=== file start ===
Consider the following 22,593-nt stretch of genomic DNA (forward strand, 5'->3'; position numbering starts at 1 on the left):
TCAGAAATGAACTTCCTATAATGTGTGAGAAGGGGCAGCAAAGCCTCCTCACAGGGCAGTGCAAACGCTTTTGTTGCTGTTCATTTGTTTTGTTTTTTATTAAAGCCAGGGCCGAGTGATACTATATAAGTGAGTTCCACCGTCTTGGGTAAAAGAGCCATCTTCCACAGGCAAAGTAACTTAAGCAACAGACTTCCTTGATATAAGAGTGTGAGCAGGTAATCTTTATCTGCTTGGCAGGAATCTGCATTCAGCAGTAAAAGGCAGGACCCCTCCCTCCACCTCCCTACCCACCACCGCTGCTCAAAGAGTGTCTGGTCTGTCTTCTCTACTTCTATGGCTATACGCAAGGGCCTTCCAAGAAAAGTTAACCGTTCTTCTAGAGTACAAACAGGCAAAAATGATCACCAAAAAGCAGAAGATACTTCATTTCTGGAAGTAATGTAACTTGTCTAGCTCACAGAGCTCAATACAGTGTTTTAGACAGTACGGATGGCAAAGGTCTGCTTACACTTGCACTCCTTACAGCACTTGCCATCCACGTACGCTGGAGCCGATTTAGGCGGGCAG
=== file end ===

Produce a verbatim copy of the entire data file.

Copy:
Consider the following 22,593-nt stretch of genomic DNA (forward strand, 5'->3'; position numbering starts at 1 on the left):
TCAGAAATGAACTTCCTATAATGTGTGAGAAGGGGCAGCAAAGCCTCCTCACAGGGCAGTGCAAACGCTTTTGTTGCTGTTCATTTGTTTTGTTTTTTATTAAAGCCAGGGCCGAGTGATACTATATAAGTGAGTTCCACCGTCTTGGGTAAAAGAGCCATCTTCCACAGGCAAAGTAACTTAAGCAACAGACTTCCTTGATATAAGAGTGTGAGCAGGTAATCTTTATCTGCTTGGCAGGAATCTGCATTCAGCAGTAAAAGGCAGGACCCCTCCCTCCACCTCCCTACCCACCACCGCTGCTCAAAGAGTGTCTGGTCTGTCTTCTCTACTTCTATGGCTATACGCAAGGGCCTTCCAAGAAAAGTTAACCGTTCTTCTAGAGTACAAACAGGCAAAAATGATCACCAAAAAGCAGAAGATACTTCATTTCTGGAAGTAATGTAACTTGTCTAGCTCACAGAGCTCAATACAGTGTTTTAGACAGTACGGATGGCAAAGGTCTGCTTACACTTGCACTCCTTACAGCACTTGCCATCCACGTACGCTGGAGCCGATTTAGGCGGGCAG